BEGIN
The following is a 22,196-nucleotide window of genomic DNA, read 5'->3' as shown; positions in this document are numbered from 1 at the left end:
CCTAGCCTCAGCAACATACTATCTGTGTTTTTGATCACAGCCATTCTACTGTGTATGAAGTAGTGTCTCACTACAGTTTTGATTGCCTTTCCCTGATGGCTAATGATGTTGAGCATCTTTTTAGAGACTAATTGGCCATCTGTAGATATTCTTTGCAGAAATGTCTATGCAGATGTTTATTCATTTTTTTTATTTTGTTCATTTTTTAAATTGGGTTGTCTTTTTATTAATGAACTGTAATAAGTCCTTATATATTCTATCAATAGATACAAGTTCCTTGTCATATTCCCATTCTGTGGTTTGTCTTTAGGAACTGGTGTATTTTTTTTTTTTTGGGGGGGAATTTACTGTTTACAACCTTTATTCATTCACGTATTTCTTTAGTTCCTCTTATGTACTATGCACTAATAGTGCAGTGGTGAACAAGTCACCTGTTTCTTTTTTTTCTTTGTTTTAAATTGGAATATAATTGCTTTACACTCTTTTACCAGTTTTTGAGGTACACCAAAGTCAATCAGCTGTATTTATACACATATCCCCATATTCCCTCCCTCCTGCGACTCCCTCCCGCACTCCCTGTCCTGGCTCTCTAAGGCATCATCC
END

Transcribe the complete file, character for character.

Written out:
The following is a 22,196-nucleotide window of genomic DNA, read 5'->3' as shown; positions in this document are numbered from 1 at the left end:
CCTAGCCTCAGCAACATACTATCTGTGTTTTTGATCACAGCCATTCTACTGTGTATGAAGTAGTGTCTCACTACAGTTTTGATTGCCTTTCCCTGATGGCTAATGATGTTGAGCATCTTTTTAGAGACTAATTGGCCATCTGTAGATATTCTTTGCAGAAATGTCTATGCAGATGTTTATTCATTTTTTTTATTTTGTTCATTTTTTAAATTGGGTTGTCTTTTTATTAATGAACTGTAATAAGTCCTTATATATTCTATCAATAGATACAAGTTCCTTGTCATATTCCCATTCTGTGGTTTGTCTTTAGGAACTGGTGTATTTTTTTTTTTTTGGGGGGGAATTTACTGTTTACAACCTTTATTCATTCACGTATTTCTTTAGTTCCTCTTATGTACTATGCACTAATAGTGCAGTGGTGAACAAGTCACCTGTTTCTTTTTTTTCTTTGTTTTAAATTGGAATATAATTGCTTTACACTCTTTTACCAGTTTTTGAGGTACACCAAAGTCAATCAGCTGTATTTATACACATATCCCCATATTCCCTCCCTCCTGCGACTCCCTCCCGCACTCCCTGTCCTGGCTCTCTAAGGCATCATCC